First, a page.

Sylvanus Now is a young fisherman of great charm and strength. His youthful desires are simple: He wants a suit to lure a girl—the fine-boned beauty Adelaide. Adelaide, however, has other dreams. Set against the love story of Addie and Sylvanus is the sea on the cusp of cataclysmic change. Caught between his desire to please his wife and his strongly independent nature, Sylvanus must decide what path his future will take.
A Man's Worth
Sylvanus now had just turned fourteen that morning when he burst through the school doors for summer, shoved his dory off from the calm shores of Cooney Arm, paddled through the narrow channel protecting the cove, and headed for the choppy waters of the open Atlantic. Tucked inside his pants pocket was a credit note for his confirmation suit, priced at thirty-two quintals of dried salt fish (on hold at the merchant's), and tucked around his feet were two coils of fishing twine, the end of each tightly knotted to a cod jigger.
Rowing half a mile along the rugged coastline, he anchored two stone's throws from where Pollock's Brook rushed out of a small estuary into the sea. Wrapping his fishing twine around each hand, he tossed the ends holding the jiggers overboard, their hooks more silvery than the underbelly of a herring as they sank into the sea. Rising, he planted both feet firmly on either side of his boat and began jigging: left forearm up, right forearm down; right forearm up, left forearm down. Thirty-two quintals of fish. A hundred and twelve pounds a quintal. He figured he could do it.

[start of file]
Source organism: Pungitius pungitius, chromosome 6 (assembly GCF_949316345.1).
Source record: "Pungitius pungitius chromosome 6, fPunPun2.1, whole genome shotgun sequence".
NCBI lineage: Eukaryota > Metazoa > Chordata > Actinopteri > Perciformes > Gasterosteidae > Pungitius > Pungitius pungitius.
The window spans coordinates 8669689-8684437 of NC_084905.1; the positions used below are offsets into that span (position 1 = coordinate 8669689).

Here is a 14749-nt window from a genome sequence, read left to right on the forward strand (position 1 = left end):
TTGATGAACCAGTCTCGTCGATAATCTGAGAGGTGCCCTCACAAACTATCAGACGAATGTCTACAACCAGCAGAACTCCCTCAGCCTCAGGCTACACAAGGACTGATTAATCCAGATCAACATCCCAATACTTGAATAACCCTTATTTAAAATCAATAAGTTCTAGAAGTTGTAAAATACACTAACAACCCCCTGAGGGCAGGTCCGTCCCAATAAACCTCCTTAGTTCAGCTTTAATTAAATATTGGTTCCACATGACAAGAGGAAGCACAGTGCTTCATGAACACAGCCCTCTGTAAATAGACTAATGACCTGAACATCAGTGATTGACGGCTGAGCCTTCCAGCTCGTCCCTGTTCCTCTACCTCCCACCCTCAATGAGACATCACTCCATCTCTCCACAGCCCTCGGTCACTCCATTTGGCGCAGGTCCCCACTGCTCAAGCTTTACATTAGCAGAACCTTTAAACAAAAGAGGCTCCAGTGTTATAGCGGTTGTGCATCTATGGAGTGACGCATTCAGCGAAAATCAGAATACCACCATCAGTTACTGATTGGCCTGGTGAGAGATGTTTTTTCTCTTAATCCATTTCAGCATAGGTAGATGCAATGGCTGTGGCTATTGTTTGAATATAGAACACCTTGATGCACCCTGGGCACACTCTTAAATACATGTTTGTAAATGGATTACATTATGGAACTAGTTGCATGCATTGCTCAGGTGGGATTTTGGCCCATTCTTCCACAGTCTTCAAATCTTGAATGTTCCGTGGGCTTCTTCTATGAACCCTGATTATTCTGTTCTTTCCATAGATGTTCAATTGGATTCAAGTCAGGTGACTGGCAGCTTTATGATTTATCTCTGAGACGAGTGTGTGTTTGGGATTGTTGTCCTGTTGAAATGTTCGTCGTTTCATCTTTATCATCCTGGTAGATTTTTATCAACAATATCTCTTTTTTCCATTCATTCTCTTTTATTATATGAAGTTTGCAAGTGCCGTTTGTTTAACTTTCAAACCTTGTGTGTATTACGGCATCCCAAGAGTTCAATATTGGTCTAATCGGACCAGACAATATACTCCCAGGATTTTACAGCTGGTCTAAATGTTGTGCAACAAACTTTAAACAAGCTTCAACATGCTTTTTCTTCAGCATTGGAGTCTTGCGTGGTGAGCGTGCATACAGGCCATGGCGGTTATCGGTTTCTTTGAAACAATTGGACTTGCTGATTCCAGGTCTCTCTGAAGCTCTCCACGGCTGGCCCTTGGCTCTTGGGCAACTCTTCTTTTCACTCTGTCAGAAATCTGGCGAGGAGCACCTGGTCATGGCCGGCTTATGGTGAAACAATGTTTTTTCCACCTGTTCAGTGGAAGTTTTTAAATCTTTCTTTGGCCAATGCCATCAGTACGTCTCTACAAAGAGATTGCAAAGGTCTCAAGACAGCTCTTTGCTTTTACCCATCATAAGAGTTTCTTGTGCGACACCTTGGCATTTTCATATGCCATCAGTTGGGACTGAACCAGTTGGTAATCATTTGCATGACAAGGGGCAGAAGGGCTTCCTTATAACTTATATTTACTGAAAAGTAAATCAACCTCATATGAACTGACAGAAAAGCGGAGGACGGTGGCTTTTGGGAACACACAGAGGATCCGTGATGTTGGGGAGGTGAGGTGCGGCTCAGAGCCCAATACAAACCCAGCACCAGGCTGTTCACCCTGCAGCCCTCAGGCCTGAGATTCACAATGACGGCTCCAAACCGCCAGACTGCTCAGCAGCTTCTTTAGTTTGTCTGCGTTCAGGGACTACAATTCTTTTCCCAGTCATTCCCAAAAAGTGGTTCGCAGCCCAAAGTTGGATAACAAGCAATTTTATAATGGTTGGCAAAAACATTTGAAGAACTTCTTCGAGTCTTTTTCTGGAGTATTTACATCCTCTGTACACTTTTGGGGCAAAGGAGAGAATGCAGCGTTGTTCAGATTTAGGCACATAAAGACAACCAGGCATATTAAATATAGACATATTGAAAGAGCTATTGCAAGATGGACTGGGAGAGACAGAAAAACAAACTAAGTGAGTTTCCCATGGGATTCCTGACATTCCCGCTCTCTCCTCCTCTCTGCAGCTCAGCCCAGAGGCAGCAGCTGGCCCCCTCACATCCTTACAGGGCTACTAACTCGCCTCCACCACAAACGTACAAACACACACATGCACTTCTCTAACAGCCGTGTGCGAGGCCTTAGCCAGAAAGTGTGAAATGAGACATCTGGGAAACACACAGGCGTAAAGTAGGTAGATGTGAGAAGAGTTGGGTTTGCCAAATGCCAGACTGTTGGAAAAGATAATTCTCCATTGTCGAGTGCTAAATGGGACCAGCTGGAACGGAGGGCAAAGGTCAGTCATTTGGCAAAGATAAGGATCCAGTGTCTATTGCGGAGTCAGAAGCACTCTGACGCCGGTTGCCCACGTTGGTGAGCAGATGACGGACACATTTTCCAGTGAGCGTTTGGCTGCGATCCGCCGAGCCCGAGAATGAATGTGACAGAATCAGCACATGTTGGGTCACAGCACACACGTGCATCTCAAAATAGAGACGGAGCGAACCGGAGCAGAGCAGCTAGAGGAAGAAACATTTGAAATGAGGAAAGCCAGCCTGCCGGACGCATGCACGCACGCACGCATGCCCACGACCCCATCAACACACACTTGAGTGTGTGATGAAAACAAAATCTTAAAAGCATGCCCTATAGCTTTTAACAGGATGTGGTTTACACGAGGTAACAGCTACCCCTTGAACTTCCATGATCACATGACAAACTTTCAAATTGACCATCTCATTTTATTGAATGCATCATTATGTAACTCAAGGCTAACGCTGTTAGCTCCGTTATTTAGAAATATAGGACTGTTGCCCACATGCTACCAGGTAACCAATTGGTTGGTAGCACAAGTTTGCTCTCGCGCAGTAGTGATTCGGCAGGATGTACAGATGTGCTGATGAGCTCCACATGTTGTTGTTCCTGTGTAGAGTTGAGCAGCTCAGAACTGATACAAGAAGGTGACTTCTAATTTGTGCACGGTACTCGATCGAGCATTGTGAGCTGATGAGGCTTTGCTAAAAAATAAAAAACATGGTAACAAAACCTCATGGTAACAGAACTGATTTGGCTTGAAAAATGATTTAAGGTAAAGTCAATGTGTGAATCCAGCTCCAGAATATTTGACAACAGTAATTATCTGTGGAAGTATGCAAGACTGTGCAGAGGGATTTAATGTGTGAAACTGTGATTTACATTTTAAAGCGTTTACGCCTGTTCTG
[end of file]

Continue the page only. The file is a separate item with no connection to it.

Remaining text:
After scarcely five minutes of jigging, his left jigger hooked.
'Ah,' he grunted with satisfaction and, sitting back down, pulled in the fish. Ten pounds it felt. Fair size for drying and marketing. He grunted again. It was this, the immediacy of it, that fulfilled him. That even as he was twisting the jigger out of the cod's mouth, he was already tallying his own worth—unlike the hours spent over school books, studying letters and figures that made no sense.